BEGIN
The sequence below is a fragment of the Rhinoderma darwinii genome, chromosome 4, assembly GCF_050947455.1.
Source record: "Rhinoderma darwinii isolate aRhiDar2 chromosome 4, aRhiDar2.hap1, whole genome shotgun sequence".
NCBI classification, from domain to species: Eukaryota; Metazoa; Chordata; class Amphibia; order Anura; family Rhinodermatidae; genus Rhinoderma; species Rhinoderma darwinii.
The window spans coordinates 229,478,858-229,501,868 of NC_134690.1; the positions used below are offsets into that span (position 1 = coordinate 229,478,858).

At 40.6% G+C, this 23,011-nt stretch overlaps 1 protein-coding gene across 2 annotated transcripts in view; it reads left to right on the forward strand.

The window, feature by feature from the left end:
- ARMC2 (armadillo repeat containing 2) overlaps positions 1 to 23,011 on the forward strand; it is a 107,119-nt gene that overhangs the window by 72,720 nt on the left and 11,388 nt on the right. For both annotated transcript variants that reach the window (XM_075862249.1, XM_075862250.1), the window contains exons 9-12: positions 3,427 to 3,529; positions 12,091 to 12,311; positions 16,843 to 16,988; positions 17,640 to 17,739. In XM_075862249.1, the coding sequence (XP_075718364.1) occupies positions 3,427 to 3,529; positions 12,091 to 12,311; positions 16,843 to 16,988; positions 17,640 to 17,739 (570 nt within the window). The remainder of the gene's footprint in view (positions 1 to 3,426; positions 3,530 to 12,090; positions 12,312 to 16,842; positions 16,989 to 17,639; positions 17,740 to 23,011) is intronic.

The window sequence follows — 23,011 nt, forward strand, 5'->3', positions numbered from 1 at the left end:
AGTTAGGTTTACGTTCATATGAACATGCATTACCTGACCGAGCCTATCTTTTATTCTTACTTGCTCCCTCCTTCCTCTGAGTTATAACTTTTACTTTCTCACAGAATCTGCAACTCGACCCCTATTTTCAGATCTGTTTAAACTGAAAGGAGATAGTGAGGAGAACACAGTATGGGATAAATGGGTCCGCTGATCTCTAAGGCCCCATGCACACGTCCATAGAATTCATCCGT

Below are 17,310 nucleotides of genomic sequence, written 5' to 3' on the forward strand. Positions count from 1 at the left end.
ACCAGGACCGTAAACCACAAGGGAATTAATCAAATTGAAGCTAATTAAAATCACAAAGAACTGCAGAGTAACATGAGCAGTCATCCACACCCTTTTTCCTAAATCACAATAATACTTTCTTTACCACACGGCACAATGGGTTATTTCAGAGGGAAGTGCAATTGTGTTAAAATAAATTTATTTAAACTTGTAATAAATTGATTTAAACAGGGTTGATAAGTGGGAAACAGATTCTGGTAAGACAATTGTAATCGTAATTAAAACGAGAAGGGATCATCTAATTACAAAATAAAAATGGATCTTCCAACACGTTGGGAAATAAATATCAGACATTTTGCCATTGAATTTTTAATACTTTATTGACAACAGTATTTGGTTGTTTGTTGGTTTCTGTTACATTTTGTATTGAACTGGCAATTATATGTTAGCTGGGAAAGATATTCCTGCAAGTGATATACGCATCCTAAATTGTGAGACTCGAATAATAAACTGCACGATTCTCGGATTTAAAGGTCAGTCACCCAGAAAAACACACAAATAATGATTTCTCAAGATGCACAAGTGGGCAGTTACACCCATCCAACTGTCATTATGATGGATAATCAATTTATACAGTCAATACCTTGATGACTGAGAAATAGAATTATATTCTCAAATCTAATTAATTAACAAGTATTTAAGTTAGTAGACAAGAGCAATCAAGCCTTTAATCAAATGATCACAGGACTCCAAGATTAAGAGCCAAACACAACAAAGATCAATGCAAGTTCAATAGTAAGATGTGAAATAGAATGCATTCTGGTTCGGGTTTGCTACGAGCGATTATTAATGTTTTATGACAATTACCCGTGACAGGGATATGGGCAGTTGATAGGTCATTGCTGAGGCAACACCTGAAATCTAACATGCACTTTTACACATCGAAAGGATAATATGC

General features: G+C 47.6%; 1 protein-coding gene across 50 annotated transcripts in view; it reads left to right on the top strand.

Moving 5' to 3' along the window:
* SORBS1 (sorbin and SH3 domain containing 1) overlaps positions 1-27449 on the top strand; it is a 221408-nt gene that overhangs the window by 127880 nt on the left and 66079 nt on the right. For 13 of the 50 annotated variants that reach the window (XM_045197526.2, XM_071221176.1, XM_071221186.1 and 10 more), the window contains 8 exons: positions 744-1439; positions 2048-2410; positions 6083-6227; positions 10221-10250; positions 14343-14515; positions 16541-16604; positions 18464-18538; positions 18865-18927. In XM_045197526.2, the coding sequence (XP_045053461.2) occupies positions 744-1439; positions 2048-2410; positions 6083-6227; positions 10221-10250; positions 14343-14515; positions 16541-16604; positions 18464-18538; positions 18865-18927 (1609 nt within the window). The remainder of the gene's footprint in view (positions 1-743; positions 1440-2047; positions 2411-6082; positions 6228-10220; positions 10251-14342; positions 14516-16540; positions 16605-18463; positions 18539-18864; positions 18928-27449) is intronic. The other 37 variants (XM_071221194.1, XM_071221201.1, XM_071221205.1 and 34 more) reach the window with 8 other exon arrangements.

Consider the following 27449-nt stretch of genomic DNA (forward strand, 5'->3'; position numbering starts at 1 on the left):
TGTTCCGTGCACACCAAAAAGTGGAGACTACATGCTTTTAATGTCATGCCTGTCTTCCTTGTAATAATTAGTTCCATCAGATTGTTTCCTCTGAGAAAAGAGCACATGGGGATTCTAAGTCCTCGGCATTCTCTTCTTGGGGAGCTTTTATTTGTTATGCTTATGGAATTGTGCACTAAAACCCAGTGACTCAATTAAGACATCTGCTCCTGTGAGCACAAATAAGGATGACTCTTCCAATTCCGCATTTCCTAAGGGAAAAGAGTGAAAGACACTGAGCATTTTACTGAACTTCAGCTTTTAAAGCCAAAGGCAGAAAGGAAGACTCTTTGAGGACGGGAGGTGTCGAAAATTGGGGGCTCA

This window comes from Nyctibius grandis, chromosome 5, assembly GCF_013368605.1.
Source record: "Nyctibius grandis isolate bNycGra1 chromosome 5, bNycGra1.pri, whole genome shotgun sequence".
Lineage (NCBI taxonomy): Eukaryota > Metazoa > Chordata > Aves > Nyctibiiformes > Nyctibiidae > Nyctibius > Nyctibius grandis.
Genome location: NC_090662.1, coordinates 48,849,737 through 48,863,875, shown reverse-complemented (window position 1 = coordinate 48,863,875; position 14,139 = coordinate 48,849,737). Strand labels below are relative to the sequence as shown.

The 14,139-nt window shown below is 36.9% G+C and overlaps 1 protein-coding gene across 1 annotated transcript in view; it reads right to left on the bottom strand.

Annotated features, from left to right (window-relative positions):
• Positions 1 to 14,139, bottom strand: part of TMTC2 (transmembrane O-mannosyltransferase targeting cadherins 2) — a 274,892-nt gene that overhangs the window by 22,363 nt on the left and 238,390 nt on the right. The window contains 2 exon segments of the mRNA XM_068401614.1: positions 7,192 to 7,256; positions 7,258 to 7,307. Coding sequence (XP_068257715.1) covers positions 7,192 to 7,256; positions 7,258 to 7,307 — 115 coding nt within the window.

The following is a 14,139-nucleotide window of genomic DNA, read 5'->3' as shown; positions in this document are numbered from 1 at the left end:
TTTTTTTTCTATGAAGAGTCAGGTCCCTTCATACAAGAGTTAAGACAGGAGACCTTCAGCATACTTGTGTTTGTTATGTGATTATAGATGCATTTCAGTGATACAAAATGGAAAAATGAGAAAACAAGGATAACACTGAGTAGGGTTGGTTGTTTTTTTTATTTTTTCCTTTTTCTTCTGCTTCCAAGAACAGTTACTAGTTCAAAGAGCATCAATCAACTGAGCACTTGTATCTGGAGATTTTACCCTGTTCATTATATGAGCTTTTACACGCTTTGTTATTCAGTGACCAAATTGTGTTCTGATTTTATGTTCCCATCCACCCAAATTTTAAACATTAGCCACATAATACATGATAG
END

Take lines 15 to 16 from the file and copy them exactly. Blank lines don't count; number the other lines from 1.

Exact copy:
Consider the following 27449-nt stretch of genomic DNA (forward strand, 5'->3'; position numbering starts at 1 on the left):
TGTTCCGTGCACACCAAAAAGTGGAGACTACATGCTTTTAATGTCATGCCTGTCTTCCTTGTAATAATTAGTTCCATCAGATTGTTTCCTCTGAGAAAAGAGCACATGGGGATTCTAAGTCCTCGGCATTCTCTTCTTGGGGAGCTTTTATTTGTTATGCTTATGGAATTGTGCACTAAAACCCAGTGACTCAATTAAGACATCTGCTCCTGTGAGCACAAATAAGGATGACTCTTCCAATTCCGCATTTCCTAAGGGAAAAGAGTGAAAGACACTGAGCATTTTACTGAACTTCAGCTTTTAAAGCCAAAGGCAGAAAGGAAGACTCTTTGAGGACGGGAGGTGTCGAAAATTGGGGGCTCA